Nigel, great work, and I know the bill has yet to pass and the details made public, but is it your understanding now that any property with a preregistered developer mortgage is safe from repossession??? With or without deeds having been issued??

  • SunnyDays says:

    Hello Nigel. We were issued with two contracts one for land, deeds promised within 3 months of payment, no deeds transferred. Other contract for build, seven years on, house still at skeleton, developer bust, contract cancelled. As we have paid for the land and paid more than the actual works we received, do you think we should be in a position to have the deeds transferred? Many thanks.

    (Editor’s comment: I’m not sure. The contract to purchase the land should have been lodged at the Land Registry. If it was and it’s Title Deed has been produced and you can prove that you’ve paid for it and have fulfilled all your obligations to the developer, you should be able to get the deed.

    The contract to build the house will not have been registered at the Land Registry. If you can get the deed for the land then you should try and find a building contractor to complete the work.)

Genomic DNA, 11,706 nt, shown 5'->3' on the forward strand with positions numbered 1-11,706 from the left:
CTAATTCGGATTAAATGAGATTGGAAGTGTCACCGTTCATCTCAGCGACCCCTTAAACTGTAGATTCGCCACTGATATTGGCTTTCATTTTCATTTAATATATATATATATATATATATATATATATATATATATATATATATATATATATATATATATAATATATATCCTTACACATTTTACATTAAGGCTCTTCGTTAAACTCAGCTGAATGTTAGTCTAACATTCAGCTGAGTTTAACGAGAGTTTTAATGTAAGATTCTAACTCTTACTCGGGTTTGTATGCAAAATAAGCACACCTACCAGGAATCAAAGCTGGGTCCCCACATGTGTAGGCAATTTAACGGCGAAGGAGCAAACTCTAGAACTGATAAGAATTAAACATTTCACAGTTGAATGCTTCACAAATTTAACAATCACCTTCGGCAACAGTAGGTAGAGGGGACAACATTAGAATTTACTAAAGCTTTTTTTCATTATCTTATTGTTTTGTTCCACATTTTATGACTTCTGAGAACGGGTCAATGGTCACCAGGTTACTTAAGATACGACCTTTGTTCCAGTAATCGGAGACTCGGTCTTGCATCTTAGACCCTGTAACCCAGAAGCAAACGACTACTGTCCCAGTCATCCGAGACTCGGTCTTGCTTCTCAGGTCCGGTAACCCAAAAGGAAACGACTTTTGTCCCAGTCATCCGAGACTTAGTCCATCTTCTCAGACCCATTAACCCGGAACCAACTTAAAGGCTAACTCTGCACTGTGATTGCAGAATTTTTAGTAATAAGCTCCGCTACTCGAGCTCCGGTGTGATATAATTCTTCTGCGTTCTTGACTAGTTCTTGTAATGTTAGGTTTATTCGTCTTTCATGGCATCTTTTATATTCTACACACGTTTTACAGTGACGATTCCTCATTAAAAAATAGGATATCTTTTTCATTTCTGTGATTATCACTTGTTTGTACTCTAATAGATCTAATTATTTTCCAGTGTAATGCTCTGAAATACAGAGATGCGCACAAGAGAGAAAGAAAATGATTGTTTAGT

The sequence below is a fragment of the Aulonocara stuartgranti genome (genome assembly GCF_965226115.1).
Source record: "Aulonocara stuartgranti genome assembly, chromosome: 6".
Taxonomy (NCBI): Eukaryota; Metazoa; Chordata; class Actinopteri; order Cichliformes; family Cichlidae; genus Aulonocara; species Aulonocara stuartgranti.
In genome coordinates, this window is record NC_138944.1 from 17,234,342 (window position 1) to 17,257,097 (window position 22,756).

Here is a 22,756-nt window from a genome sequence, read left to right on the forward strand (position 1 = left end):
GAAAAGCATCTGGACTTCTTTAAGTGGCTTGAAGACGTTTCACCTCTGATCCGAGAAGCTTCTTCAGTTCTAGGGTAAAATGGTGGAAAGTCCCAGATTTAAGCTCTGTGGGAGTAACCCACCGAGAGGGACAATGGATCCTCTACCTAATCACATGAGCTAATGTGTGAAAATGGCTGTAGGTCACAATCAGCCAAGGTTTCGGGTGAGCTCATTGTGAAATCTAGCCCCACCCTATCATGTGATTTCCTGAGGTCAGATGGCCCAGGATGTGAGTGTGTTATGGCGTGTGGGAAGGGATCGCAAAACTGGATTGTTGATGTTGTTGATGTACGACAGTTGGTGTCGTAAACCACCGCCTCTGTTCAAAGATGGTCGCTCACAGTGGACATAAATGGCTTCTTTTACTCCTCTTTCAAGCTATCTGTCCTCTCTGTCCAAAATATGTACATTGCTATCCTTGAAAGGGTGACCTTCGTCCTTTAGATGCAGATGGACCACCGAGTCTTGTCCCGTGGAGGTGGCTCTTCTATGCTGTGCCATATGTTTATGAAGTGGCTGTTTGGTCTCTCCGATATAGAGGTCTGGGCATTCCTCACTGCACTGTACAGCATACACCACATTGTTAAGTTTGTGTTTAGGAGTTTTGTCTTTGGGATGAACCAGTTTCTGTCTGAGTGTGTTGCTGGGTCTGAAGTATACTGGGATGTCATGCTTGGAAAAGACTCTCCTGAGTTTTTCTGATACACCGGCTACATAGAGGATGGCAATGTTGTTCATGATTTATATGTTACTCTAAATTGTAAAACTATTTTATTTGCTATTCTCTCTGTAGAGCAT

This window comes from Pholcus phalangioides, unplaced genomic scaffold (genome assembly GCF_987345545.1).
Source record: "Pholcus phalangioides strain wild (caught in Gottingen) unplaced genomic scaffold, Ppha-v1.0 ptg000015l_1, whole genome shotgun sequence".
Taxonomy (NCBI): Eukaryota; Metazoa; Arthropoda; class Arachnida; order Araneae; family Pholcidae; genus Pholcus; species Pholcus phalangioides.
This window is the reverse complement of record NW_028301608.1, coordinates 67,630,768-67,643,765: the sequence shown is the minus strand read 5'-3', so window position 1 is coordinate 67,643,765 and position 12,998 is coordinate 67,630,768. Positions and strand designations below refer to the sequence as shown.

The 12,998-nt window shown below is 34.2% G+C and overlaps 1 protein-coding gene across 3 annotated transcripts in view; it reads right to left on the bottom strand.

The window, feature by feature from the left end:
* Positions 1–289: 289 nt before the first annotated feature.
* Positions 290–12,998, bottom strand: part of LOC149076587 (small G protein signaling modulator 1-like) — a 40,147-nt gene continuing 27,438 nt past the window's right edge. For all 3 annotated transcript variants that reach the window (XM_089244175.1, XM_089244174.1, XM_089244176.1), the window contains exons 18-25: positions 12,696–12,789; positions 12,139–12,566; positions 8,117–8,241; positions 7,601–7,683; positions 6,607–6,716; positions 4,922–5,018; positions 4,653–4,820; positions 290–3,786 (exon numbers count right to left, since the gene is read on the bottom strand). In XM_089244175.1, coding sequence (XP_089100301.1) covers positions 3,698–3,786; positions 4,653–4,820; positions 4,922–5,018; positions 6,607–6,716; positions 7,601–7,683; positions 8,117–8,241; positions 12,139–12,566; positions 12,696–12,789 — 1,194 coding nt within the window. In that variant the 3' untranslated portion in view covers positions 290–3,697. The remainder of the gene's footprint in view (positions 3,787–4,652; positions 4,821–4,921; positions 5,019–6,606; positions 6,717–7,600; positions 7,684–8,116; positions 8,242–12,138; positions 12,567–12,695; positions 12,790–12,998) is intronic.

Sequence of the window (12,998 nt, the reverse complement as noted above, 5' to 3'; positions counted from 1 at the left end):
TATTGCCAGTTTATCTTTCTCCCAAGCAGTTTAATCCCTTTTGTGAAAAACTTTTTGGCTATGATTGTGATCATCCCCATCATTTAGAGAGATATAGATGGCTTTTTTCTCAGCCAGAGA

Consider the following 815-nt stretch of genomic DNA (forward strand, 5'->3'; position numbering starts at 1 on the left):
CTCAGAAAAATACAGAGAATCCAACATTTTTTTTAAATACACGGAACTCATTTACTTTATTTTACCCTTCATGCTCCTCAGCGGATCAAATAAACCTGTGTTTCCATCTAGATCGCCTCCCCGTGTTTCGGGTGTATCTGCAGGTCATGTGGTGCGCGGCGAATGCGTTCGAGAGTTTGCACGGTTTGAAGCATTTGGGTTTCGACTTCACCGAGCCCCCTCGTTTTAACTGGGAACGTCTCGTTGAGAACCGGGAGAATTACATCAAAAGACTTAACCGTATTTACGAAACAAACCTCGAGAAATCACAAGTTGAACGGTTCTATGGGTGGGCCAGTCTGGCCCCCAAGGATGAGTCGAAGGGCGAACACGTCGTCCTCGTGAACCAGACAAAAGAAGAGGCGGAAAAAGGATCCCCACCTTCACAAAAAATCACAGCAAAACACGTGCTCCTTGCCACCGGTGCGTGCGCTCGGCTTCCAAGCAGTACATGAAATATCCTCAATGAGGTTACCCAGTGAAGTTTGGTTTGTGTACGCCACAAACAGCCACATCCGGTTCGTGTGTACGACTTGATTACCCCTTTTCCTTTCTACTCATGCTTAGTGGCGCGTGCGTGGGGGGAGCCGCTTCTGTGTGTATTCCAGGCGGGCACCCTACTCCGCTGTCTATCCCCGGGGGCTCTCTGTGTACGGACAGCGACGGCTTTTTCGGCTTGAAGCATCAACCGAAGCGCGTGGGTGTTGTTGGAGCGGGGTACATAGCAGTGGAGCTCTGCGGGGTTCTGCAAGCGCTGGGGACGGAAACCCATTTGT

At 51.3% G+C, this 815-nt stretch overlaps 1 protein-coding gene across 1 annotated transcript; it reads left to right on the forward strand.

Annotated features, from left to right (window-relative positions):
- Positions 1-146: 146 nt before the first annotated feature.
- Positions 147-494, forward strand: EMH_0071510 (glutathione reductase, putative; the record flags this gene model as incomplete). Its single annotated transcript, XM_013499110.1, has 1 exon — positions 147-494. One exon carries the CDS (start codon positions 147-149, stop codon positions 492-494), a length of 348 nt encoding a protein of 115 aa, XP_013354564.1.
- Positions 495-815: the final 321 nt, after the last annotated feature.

• Pete says:

    Good news indeed Nigel (excuse the pun) and our thanks in no small part to you, Denis and all the others who’ve campaigned to rid the island of this iniquity.

    And let’s hope those who try to profit from the issuance of deeds are named and shamed, and there will be some.

  • Who Gives says:

    @ Nigel thanks for the update on the confirmation of the amended bill that has been passed by the House of MPs. Once the bill had been approved by the President please can you confirm that if you have paid property up in full, complied to the contract obligation and paid IPT, taxes, sewerage taxes with proof of payment

    My lawyer should be able to lodge the application with LR office to obtain transfer of the title deeds on the owners name regardless of any taxes owed by the developer so clean title deeds should be issued by LR in our joint names within a three month time frame?

    (Editor’s comment: Once the law has been approved and it passes into law, I expect it will take the Land Registry a few weeks to put things in place. E.g. I anticipate that the criteria for submitting appeals to a transfer will be finalised in the coming week.

    There should be an announcement by the Interior Ministry on the process by which applications can be submitted in Greek, Turkish & English (hopefully) – and forms available on-line. I guess the time-frame to get the deeds will depend on the number of applications; there could be many thousands.)